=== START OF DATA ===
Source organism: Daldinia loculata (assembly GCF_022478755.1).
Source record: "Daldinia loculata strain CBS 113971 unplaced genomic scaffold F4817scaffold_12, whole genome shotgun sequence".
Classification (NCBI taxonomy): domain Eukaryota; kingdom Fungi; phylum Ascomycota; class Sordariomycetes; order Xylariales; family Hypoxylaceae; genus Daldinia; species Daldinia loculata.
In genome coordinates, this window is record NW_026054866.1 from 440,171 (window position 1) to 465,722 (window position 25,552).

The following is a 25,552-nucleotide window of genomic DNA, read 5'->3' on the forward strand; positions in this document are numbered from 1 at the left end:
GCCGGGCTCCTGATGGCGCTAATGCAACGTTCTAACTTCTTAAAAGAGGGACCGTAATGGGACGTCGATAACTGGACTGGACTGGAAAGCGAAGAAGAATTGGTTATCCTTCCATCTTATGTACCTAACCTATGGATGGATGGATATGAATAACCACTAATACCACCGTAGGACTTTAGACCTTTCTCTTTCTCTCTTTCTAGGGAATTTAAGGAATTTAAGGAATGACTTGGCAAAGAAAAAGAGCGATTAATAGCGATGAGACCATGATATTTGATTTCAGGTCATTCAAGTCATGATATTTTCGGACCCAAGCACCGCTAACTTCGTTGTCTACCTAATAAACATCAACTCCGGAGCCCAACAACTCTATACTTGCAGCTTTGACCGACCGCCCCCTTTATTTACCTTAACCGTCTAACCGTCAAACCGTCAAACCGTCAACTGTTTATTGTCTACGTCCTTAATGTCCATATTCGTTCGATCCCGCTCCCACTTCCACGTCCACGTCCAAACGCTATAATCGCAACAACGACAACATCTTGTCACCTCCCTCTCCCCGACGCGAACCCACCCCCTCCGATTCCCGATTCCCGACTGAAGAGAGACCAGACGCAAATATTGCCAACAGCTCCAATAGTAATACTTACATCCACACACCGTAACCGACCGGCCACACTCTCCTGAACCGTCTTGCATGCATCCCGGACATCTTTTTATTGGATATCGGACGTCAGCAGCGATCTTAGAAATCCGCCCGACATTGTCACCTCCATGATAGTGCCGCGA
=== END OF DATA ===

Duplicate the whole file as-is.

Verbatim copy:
Source organism: Daldinia loculata (assembly GCF_022478755.1).
Source record: "Daldinia loculata strain CBS 113971 unplaced genomic scaffold F4817scaffold_12, whole genome shotgun sequence".
Classification (NCBI taxonomy): domain Eukaryota; kingdom Fungi; phylum Ascomycota; class Sordariomycetes; order Xylariales; family Hypoxylaceae; genus Daldinia; species Daldinia loculata.
In genome coordinates, this window is record NW_026054866.1 from 440,171 (window position 1) to 465,722 (window position 25,552).

The following is a 25,552-nucleotide window of genomic DNA, read 5'->3' on the forward strand; positions in this document are numbered from 1 at the left end:
GCCGGGCTCCTGATGGCGCTAATGCAACGTTCTAACTTCTTAAAAGAGGGACCGTAATGGGACGTCGATAACTGGACTGGACTGGAAAGCGAAGAAGAATTGGTTATCCTTCCATCTTATGTACCTAACCTATGGATGGATGGATATGAATAACCACTAATACCACCGTAGGACTTTAGACCTTTCTCTTTCTCTCTTTCTAGGGAATTTAAGGAATTTAAGGAATGACTTGGCAAAGAAAAAGAGCGATTAATAGCGATGAGACCATGATATTTGATTTCAGGTCATTCAAGTCATGATATTTTCGGACCCAAGCACCGCTAACTTCGTTGTCTACCTAATAAACATCAACTCCGGAGCCCAACAACTCTATACTTGCAGCTTTGACCGACCGCCCCCTTTATTTACCTTAACCGTCTAACCGTCAAACCGTCAAACCGTCAACTGTTTATTGTCTACGTCCTTAATGTCCATATTCGTTCGATCCCGCTCCCACTTCCACGTCCACGTCCAAACGCTATAATCGCAACAACGACAACATCTTGTCACCTCCCTCTCCCCGACGCGAACCCACCCCCTCCGATTCCCGATTCCCGACTGAAGAGAGACCAGACGCAAATATTGCCAACAGCTCCAATAGTAATACTTACATCCACACACCGTAACCGACCGGCCACACTCTCCTGAACCGTCTTGCATGCATCCCGGACATCTTTTTATTGGATATCGGACGTCAGCAGCGATCTTAGAAATCCGCCCGACATTGTCACCTCCATGATAGTGCCGCGA